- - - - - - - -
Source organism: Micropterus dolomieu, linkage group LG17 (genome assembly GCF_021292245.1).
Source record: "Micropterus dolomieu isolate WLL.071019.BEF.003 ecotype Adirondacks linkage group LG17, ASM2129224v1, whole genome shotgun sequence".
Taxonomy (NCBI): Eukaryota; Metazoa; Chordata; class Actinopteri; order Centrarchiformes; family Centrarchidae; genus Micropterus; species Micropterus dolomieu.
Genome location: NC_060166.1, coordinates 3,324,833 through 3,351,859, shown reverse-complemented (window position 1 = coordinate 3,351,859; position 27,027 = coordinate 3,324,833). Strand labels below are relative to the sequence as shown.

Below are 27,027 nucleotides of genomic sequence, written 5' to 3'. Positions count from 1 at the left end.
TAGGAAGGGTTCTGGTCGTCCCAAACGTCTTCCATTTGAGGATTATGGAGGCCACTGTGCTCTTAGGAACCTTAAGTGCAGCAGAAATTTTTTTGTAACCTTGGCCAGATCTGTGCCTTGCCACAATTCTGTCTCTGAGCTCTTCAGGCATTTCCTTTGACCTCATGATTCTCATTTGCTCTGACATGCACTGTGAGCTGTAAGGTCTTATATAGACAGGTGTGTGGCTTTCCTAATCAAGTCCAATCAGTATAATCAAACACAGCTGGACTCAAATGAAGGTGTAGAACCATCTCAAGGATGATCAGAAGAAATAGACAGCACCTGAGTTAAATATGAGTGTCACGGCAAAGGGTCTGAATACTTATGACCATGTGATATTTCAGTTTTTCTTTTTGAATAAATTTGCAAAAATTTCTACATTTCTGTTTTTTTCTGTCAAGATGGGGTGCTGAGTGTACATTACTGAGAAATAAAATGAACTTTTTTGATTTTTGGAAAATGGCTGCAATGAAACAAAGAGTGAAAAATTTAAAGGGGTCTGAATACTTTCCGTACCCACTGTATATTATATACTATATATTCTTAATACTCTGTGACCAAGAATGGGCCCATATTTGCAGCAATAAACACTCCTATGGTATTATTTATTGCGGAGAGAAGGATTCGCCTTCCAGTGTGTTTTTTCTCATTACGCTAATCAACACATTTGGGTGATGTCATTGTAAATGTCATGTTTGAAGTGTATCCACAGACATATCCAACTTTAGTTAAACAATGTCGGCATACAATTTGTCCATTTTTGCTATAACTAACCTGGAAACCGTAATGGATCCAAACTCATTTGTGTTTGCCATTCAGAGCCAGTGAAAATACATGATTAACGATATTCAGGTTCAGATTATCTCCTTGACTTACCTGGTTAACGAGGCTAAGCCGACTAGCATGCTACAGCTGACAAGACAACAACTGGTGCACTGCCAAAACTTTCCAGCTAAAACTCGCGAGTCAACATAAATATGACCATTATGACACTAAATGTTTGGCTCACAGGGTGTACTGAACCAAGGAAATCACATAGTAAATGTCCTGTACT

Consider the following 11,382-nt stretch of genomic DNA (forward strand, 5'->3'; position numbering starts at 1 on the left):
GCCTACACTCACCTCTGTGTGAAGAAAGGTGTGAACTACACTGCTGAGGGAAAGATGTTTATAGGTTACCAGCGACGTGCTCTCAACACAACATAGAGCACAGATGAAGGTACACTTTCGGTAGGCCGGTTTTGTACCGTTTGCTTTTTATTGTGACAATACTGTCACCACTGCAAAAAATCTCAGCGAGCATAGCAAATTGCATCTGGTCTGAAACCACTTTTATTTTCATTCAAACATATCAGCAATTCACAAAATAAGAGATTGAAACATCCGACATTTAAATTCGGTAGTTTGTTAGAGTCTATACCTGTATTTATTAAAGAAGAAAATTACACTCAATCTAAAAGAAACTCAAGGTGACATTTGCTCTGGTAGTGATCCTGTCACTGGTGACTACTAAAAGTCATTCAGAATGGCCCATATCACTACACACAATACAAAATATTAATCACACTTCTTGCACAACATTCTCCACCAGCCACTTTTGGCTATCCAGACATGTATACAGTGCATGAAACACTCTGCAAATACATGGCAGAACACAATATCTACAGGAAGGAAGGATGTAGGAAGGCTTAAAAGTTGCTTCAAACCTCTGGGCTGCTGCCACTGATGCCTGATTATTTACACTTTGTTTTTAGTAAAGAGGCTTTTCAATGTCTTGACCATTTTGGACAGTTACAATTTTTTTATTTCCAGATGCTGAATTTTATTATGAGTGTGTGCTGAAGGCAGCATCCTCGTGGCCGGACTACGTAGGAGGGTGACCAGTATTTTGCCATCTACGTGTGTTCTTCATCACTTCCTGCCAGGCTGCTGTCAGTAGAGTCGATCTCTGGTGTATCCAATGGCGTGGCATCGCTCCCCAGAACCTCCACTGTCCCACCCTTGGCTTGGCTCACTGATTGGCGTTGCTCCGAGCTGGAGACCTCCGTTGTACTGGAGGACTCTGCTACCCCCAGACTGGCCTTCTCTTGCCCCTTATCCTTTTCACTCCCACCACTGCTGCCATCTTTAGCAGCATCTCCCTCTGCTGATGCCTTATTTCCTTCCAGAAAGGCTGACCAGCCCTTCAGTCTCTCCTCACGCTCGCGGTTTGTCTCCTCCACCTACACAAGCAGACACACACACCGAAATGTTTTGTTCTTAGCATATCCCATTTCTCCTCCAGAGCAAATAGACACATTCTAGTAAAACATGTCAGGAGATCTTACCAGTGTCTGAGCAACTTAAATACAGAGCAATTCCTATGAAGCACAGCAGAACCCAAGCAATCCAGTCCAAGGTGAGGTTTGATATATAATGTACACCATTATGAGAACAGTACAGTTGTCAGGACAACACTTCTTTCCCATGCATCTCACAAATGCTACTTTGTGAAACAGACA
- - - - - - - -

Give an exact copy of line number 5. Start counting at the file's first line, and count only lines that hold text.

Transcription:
Below are 27,027 nucleotides of genomic sequence, written 5' to 3'. Positions count from 1 at the left end.